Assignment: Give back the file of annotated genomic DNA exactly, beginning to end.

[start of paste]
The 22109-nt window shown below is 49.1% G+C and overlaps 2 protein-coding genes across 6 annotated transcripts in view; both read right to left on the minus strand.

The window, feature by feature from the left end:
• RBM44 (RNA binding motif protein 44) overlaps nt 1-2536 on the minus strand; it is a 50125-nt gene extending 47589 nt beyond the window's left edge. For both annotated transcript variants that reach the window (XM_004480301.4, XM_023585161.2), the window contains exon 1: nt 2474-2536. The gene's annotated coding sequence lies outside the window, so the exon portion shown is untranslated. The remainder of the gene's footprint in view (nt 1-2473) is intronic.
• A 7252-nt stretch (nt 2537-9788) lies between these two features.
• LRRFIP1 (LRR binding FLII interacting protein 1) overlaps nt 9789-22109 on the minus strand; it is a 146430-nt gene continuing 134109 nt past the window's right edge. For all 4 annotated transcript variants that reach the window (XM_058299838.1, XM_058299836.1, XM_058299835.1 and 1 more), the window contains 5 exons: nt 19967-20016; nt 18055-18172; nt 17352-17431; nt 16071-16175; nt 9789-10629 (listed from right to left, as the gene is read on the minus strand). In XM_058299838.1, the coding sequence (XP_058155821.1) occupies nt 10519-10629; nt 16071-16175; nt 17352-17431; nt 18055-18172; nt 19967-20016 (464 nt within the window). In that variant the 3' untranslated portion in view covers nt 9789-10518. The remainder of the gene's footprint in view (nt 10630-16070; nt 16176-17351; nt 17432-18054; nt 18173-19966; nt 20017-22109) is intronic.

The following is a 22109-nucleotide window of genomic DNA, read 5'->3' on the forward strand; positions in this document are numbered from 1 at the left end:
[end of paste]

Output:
The 22109-nt window shown below is 49.1% G+C and overlaps 2 protein-coding genes across 6 annotated transcripts in view; both read right to left on the minus strand.

The window, feature by feature from the left end:
• RBM44 (RNA binding motif protein 44) overlaps nt 1-2536 on the minus strand; it is a 50125-nt gene extending 47589 nt beyond the window's left edge. For both annotated transcript variants that reach the window (XM_004480301.4, XM_023585161.2), the window contains exon 1: nt 2474-2536. The gene's annotated coding sequence lies outside the window, so the exon portion shown is untranslated. The remainder of the gene's footprint in view (nt 1-2473) is intronic.
• A 7252-nt stretch (nt 2537-9788) lies between these two features.
• LRRFIP1 (LRR binding FLII interacting protein 1) overlaps nt 9789-22109 on the minus strand; it is a 146430-nt gene continuing 134109 nt past the window's right edge. For all 4 annotated transcript variants that reach the window (XM_058299838.1, XM_058299836.1, XM_058299835.1 and 1 more), the window contains 5 exons: nt 19967-20016; nt 18055-18172; nt 17352-17431; nt 16071-16175; nt 9789-10629 (listed from right to left, as the gene is read on the minus strand). In XM_058299838.1, the coding sequence (XP_058155821.1) occupies nt 10519-10629; nt 16071-16175; nt 17352-17431; nt 18055-18172; nt 19967-20016 (464 nt within the window). In that variant the 3' untranslated portion in view covers nt 9789-10518. The remainder of the gene's footprint in view (nt 10630-16070; nt 16176-17351; nt 17432-18054; nt 18173-19966; nt 20017-22109) is intronic.

The following is a 22109-nucleotide window of genomic DNA, read 5'->3' on the forward strand; positions in this document are numbered from 1 at the left end: